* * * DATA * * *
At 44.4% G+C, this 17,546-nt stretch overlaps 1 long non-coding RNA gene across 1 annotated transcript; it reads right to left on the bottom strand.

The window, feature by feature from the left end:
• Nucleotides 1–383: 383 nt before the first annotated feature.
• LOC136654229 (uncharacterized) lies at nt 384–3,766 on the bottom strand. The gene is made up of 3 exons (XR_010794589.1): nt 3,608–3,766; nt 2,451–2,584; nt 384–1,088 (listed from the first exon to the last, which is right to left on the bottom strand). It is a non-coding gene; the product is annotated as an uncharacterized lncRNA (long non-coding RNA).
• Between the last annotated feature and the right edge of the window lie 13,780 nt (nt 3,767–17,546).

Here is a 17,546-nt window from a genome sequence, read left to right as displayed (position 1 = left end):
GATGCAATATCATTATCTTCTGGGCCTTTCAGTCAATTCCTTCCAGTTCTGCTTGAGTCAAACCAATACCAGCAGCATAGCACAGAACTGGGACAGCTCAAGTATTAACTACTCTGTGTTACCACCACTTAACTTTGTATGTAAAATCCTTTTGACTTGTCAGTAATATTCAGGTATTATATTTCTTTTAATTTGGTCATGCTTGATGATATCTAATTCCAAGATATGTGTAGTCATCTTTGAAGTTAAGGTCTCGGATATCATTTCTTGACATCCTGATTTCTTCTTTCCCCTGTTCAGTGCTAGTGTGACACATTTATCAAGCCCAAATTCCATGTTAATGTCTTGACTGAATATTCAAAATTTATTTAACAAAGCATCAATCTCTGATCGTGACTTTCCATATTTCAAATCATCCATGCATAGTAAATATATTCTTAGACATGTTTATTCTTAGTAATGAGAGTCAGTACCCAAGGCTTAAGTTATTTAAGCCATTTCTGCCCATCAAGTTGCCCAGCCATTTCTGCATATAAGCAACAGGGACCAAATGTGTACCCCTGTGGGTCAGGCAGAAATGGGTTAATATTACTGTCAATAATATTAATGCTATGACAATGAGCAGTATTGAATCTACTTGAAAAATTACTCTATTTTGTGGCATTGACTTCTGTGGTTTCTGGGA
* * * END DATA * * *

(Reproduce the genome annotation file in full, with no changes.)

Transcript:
At 44.4% G+C, this 17,546-nt stretch overlaps 1 long non-coding RNA gene across 1 annotated transcript; it reads right to left on the bottom strand.

The window, feature by feature from the left end:
• Nucleotides 1–383: 383 nt before the first annotated feature.
• LOC136654229 (uncharacterized) lies at nt 384–3,766 on the bottom strand. The gene is made up of 3 exons (XR_010794589.1): nt 3,608–3,766; nt 2,451–2,584; nt 384–1,088 (listed from the first exon to the last, which is right to left on the bottom strand). It is a non-coding gene; the product is annotated as an uncharacterized lncRNA (long non-coding RNA).
• Between the last annotated feature and the right edge of the window lie 13,780 nt (nt 3,767–17,546).

Here is a 17,546-nt window from a genome sequence, read left to right as displayed (position 1 = left end):
GATGCAATATCATTATCTTCTGGGCCTTTCAGTCAATTCCTTCCAGTTCTGCTTGAGTCAAACCAATACCAGCAGCATAGCACAGAACTGGGACAGCTCAAGTATTAACTACTCTGTGTTACCACCACTTAACTTTGTATGTAAAATCCTTTTGACTTGTCAGTAATATTCAGGTATTATATTTCTTTTAATTTGGTCATGCTTGATGATATCTAATTCCAAGATATGTGTAGTCATCTTTGAAGTTAAGGTCTCGGATATCATTTCTTGACATCCTGATTTCTTCTTTCCCCTGTTCAGTGCTAGTGTGACACATTTATCAAGCCCAAATTCCATGTTAATGTCTTGACTGAATATTCAAAATTTATTTAACAAAGCATCAATCTCTGATCGTGACTTTCCATATTTCAAATCATCCATGCATAGTAAATATATTCTTAGACATGTTTATTCTTAGTAATGAGAGTCAGTACCCAAGGCTTAAGTTATTTAAGCCATTTCTGCCCATCAAGTTGCCCAGCCATTTCTGCATATAAGCAACAGGGACCAAATGTGTACCCCTGTGGGTCAGGCAGAAATGGGTTAATATTACTGTCAATAATATTAATGCTATGACAATGAGCAGTATTGAATCTACTTGAAAAATTACTCTATTTTGTGGCATTGACTTCTGTGGTTTCTGGGA